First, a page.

Improving Memory

Dec 18, 2008 by

Improving MemoryContrary to a popular misconception, memory doesn’t function like a muscle. This means that improving memory isn’t as simple as daily exercises. It is far more accurate to look at memory like a database or spreadsheet – that is to say, memory is the way our brains organize information. Problems with memory, including the daily hiccups that plague and infuriate many of us, along with the sorts of memory loss that accompany aging, arise when the brain fails to properly organize information, or allows information to become “disorganized” (to follow the metaphor to its end).

There are two clinically proven ways to improve memory, and there’s no reason they shouldn’t be used in concert. The first is to change and reorganize the way your brain processes information. Though this may sound impossible, it’s often a matter of changing the way you think. Experts refer to these techniques as “internal aids.” They include mnemonic devices, such as combining a list of terms into a more easily remembered story, or creating a string of images to accompany the terms. The key here is improving memory by forging connections between one term and the next, thereby aiding the brain’s process of organizing information. These same mnemonic devices have been utilized for years by grade school teachers for such tasks as memorizing state capitals or the names of American presidents in sequential order.

Mnemonics are only one way you can encode a new memory. Part of the reason it can be difficult to remember things like telephone numbers is that the information is random: there’s no pattern or association your brain can attach to the information to make it memorable. What is your most vivid memory from childhood? Is the memory happy, sad, scary, funny? Chances are, the things you remember the most from years ago are those memories with powerful emotional impact. When something effects us emotionally, our brains tend to latch onto that memory and encode it into long term storage more quickly. You can use this property of the brain to good effect by associating an item you want to remember with an image or idea that resonates emotionally with you. Once you’ve created this sort of emotional connection to the information you want to retain, it will become much easier to remember.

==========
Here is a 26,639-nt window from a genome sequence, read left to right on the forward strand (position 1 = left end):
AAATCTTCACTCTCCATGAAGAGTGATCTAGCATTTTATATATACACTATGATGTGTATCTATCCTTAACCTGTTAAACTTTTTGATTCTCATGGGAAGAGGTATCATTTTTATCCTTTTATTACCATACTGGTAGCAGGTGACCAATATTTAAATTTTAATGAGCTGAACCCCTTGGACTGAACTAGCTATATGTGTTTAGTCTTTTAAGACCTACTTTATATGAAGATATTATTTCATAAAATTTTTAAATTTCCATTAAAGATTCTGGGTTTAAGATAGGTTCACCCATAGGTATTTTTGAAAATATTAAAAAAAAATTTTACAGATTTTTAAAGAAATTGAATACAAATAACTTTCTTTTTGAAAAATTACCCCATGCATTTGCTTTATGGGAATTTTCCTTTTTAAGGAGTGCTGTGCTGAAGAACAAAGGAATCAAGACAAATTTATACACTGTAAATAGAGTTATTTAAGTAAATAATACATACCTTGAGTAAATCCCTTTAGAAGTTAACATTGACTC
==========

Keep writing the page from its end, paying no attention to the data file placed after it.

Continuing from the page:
Memory also works better when you’re in a relaxed state of mind. You’ve probably noticed that it’s more difficult to learn a new task or recall information that you’ve recently learned when you’re feeling stressed— if you’re trying to memorize facts for an upcoming exam or learn skills for a practical exam like a driver’s test, for instance. A simple relaxation exercise such as deep breathing can help your brain switch into a calmer state that is more conducive to learning and memory recall.

The second clinically verified way of improving memory is through dietary supplement. The brain remains the “final frontier” of science. Unlike our understanding of the rest of the body, our knowledge of the inner workings of the human brain is growing by the day. As our knowledge grows, so too does our understanding of the manner in which certain natural products affect the brain’s functioning. At the forefront of these developments are products that aid in brain function, including the improvement of both day-to-day memory, and longer-term memory.

Most memory improving supplents on the market today focus on boosting overall health in ways that can also have positive effects on memory. For instance, the enzyme supplements acetyl L-carnitine and COQ10 assist the body’s cells in producing ATP (our main source of energy) and on balancing energy usage throughout the body and brain. Other supplements such as alpha glycerophosphocholine (GPC), a precursor to acetylcholine, may help maintain the integrity of brain structures and protect them against oxidizing free radicals. All of these health benefits also can have the useful effect of improving your ability to form and recall memories.

We continue to search for products that come onto the market, and we test each one of them, and then furnish unbiased reviews of our findings. So far, we have found that products which incorporate Celastrus seed into their products, perform far superior to traditional herbal preparations that contain Gingko biloba.

From our research, two different products are presently available; one is in a capsule form and is called “Cognitol“, and the other is in a far more flexible and easily absorbed tincture form called “Cognihance“. We like both products, but the Cognihance product outperforms the encapsulated product in test after test.

We like the fact that the tincture is instantly absorbed by the body, it can be put under the tongue or into tea, it can be mixed with virtually any drink, it’s easy to carry, and has a 2 year shelf life…what could be better?

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